Jon Hendricks, one of the most influential voices and creative improvisers in jazz, died in a Manhattan hospital in New York on Wednesday.
His daughter Aria Hendricks confirmed with The New York Times. He was 96 years old.
Hendricks, a native of Newark, Ohio, shot to fame in the 1950s jazz vocal trio Lambert, Hendricks & Ross. The group, featuring Dave Lambert, Annie Ross and Hendricks as the vocalist, became legendary in jazz, performing around the world in the style of vocalese ― a type of jazz which involves a singer stringing words along to the melody of a song, typically an existing instrumental song, note for note.
The trio was nominated for a Grammy in 1958 and 1960 for their albums “Sing A Song of Basie” and “The Hottest New Group in Jazz” respectively. In 1961, they took home a Grammy for their album “High Flying.”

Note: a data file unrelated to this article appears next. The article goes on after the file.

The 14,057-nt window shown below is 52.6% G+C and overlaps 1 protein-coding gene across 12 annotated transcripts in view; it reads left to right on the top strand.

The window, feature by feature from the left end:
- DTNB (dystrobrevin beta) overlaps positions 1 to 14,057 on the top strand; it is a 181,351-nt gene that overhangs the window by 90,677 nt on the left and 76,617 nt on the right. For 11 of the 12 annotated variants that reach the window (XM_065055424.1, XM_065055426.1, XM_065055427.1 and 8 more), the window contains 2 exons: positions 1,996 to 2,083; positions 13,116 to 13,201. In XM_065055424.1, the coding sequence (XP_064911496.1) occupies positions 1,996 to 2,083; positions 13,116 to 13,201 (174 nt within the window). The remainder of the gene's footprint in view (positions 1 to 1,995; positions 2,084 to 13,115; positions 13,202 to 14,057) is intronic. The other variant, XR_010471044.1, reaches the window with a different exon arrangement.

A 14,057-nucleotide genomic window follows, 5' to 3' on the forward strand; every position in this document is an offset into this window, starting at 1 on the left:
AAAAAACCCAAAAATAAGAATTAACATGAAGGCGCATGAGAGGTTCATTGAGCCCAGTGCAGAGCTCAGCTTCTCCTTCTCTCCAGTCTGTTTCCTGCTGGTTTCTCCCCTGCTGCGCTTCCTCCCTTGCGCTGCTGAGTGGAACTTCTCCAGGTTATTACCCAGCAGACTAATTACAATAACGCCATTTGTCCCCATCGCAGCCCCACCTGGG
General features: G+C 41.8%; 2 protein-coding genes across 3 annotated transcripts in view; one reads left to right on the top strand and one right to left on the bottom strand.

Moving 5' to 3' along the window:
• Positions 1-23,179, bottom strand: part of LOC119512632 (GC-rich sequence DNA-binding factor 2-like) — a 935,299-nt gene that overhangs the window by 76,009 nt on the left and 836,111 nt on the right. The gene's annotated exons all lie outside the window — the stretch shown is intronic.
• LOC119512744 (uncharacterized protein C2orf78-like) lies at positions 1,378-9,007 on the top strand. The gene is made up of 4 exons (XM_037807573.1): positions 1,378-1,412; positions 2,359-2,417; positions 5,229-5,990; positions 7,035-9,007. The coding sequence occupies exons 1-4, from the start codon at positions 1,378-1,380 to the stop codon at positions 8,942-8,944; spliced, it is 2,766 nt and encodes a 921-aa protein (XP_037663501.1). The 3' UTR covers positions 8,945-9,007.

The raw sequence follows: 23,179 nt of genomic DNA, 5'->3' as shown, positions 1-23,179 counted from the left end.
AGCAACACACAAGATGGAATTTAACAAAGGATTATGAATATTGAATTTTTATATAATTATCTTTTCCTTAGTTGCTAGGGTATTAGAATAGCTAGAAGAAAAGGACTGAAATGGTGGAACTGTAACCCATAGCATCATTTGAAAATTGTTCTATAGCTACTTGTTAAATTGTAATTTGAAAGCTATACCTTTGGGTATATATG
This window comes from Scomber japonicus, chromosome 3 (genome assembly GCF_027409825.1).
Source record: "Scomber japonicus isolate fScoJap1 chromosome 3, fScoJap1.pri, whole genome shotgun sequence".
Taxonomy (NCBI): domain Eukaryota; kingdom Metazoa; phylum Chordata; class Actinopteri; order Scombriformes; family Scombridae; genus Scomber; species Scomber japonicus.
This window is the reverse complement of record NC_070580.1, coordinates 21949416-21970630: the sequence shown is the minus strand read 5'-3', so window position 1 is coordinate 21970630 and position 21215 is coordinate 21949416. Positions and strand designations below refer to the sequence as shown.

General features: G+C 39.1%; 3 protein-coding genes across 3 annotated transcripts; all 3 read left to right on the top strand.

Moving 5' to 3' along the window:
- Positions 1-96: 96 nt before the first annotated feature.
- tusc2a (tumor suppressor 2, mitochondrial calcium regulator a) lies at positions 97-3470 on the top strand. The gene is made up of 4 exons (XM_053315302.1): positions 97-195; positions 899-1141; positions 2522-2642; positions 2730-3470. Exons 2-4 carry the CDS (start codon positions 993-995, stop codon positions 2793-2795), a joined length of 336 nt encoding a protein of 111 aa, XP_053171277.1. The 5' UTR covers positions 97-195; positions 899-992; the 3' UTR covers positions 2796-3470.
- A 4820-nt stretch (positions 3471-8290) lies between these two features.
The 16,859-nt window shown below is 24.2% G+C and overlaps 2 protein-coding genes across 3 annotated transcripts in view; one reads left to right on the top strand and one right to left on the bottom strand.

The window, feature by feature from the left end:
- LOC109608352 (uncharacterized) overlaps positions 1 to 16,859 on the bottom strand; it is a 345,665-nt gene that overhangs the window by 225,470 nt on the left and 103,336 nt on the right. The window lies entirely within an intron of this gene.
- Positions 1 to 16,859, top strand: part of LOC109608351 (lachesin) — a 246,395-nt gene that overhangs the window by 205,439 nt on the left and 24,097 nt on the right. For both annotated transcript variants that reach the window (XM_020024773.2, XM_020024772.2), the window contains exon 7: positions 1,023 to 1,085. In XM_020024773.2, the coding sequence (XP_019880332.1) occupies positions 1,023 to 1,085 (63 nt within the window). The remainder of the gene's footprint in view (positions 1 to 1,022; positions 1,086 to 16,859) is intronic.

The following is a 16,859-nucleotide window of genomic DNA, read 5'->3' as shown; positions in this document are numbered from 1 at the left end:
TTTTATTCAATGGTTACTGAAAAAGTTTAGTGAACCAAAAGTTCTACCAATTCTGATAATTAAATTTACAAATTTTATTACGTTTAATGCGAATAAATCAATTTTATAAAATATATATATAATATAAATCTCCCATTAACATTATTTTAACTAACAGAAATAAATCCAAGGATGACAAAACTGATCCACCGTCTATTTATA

National Public Radio, which interviewed Hendricks around his 90th birthday in 2011, described the groundbreaking singer as “The Father of Vocalese,” but, as the Times points out, Hendricks did not invent the style. He did, however, become known as the singer who mastered it.
Hendricks described vocalese as “the putting of words to parts of songs not usually approached by lyricists” during a 2011 master class on jazz lyric writing.
“Being brave, I would do the whole song, solos and all, and write words for the solos that gave them their place in the song. And always tell the story,” he added. “I wrote a story out of whatever it is the song is titled and whatever the subject matter is. It’s something like writing a novel.”
Throughout his career, Hendricks was a music critic, wrote for the theater, was a professor of jazz at the University of Toledo and continued singing, according to NPR. He was also awarded with the federal National Endowment of Art’s Jazz Master fellowship in 1993.
Hendricks’ wife, Judith Hendricks, died in 2015. He is survived by daughters Aria Hendricks and Michele Hendricks; son Jon Hendricks Jr.; niece Bonnie Hopkins; and three grandchildren, according to The New York Times.